About John Randolph Chambliss, Jr.
John Randolph Chambliss, Jr. (January 23, 1833 – August 16, 1864) was a career military officer, serving in the United States Army and then, during the American Civil War, in the Confederate States Army. A brigadier general of cavalry, Chambliss was killed in action during the Second Battle of Deep Bottom.
Chambliss was born at Hicksford in Greensville County, Virginia. His father, John R. Chambliss, Sr., was a lawyer and politician who later served in the Confederate States Congress. The younger Chambliss was appointed to the United States Military Academy, graduating 31st of 52 in the Class of 1853, distinguished by having 15 future Civil War generals in it, including fellow Confederates John S. Bowen, John Bell Hood, and Henry B. Davidson.
Antebellum military career
Chambliss was commissioned as a brevet second lieutenant in the mounted infantry, and taught at the cavalry school at Carlisle, Pennsylvania until the following spring, when he resigned. He then returned home to Hicksford, where his father was a wealthy planter, and was engaged in agriculture until the spring of 1861. Taking advantage of his military education, he served as aide-de-camp to Governor Henry A. Wise, with the initial rank of major, from 1856–61. Chambliss was colonel of a regiment of Virginia militia from 1858–61. He was the brigade inspector general for the Commonwealth for two years. His father was a delegate to the secession convention in 1861, and the younger Chambliss maintained a strong allegiance to Virginia.
With the outbreak of the Civil War, Chambliss was commissioned colonel of the 13th Virginia Cavalry in July 1861, and until the fall of 1862 was under the orders of Maj. Gen. D. H. Hill, in the department south of the James River. During the Maryland Campaign, he was put in command of the forces on the Rappahannock River, between Warrenton and Fredericksburg, with the 13th Virginia, 2nd North Carolina Cavalry, and 61st Virginia Infantry. He received a commendation for his performance from General Robert E. Lee. In November he was assigned with his regiment to W. H. F. "Rooney" Lee's cavalry brigade.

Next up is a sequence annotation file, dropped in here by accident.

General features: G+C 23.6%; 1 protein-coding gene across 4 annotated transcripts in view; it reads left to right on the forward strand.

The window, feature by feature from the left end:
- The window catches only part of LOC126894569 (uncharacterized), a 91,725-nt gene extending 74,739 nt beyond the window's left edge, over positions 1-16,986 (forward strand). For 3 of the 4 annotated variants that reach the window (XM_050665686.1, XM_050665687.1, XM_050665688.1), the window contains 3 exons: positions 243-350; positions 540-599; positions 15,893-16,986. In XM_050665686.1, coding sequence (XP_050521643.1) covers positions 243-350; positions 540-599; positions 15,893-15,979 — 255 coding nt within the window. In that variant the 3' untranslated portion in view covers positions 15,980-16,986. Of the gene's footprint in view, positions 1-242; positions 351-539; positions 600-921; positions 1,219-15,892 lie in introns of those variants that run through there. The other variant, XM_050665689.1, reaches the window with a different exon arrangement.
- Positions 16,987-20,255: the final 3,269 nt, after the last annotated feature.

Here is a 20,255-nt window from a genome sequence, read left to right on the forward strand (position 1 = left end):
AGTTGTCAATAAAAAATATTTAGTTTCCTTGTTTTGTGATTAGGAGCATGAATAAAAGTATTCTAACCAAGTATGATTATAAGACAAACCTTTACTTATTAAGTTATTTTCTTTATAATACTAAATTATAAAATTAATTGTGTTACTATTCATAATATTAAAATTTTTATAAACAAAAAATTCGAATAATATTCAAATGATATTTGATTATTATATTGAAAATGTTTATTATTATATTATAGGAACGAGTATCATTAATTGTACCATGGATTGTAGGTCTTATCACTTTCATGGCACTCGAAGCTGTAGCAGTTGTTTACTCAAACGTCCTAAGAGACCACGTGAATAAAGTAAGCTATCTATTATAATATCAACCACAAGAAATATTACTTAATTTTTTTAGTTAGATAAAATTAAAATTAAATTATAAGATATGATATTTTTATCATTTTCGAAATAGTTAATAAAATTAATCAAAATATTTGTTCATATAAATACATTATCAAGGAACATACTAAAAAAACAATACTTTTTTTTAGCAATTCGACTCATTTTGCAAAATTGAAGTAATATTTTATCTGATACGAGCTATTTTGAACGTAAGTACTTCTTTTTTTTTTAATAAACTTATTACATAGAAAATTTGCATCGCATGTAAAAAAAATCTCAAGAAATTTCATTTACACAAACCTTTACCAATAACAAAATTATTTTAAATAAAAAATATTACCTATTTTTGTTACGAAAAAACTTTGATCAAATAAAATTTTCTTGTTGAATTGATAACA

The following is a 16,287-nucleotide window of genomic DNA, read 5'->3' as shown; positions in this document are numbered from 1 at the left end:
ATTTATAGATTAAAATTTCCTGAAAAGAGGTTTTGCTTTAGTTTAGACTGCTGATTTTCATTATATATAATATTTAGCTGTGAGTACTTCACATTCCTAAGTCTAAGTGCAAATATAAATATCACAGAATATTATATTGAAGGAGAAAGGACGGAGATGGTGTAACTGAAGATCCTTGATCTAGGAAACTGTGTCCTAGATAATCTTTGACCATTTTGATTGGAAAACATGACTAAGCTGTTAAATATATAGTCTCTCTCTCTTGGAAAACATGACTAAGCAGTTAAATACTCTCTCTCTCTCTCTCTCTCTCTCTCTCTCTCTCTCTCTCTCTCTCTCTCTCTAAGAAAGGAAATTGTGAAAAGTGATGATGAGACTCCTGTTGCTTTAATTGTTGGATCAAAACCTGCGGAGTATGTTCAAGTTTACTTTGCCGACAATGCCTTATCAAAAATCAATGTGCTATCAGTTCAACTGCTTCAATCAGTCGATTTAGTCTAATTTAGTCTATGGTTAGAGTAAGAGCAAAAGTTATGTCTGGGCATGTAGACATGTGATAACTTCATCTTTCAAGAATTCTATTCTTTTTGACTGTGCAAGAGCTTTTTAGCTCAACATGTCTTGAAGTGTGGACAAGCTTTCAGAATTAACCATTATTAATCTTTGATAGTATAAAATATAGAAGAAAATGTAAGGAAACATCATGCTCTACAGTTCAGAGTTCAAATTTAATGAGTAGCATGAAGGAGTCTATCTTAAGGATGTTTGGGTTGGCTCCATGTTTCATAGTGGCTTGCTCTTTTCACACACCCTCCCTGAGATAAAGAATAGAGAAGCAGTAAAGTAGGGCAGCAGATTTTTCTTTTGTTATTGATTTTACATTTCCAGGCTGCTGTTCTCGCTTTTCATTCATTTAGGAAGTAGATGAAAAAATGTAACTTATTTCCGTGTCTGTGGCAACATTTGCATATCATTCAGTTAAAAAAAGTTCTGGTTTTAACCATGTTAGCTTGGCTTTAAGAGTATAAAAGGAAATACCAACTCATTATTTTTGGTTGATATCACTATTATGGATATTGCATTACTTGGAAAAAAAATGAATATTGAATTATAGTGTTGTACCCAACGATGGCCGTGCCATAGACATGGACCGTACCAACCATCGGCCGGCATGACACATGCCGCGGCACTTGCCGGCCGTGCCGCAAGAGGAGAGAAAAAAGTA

In April 1863, when the cavalry corps of the Union Army of the Potomac attempted to cross the Rappahannock and cut Lee's communications with Richmond, Chambliss was particularly prominent in turning back this movement. At Beverly Ford with 50 men, he drove two Federal squadrons into the river, capturing a number of prisoners. He and his men were commended for bravery by both Generals R. E. Lee and J.E.B. Stuart.
In the Battle of Brandy Station, after Rooney Lee was wounded and Col. Solomon Williams killed, Chambliss took command of the brigade, and served in that capacity during the fighting about Aldie and Middleburg.
Riding with Stuart into Pennsylvania, Chambliss attacked the 18th Pennsylvania Cavalry of Judson Kilpatrick's division at Hanover, driving the Union force through the town, capturing its ambulances and a number of prisoners. His brigade and Fitzhugh Lee's reached Gettysburg late on July 2. On July 3, he engaged in the fierce fighting at East Cavalry Field. Upon the withdrawal of the army to safety in Virginia, his brigade covered the movement of the Confederate trains.
During the subsequent Bristoe Campaign, still in command of the brigade, Chambliss reinforced Lunsford L. Lomax at Morton's Ford and defeated the enemy. Engaged again near Brandy Station, the same two brigades fought with gallantry and Chambliss again received Stuart's written commendation.
Promoted to brigadier general, Chambliss continued in command of the brigade, through the cavalry fighting from the Rapidan River to the James, gaining fresh laurels in the defeat of the Federals at Stony Creek. Finally, in a cavalry battle on the Charles City Road, on the north side of the James, he was killed while leading his men. His body was buried with honor by the Federals, and soon afterward exhumed and delivered to his friends. It was buried in the family graveyard in Emporia, Virginia.
Robert E. Lee wrote that "the loss sustained by the cavalry in the fall of General Chambliss will be felt throughout the army, in which, by his courage, energy and skill, he had won for himself an honorable name."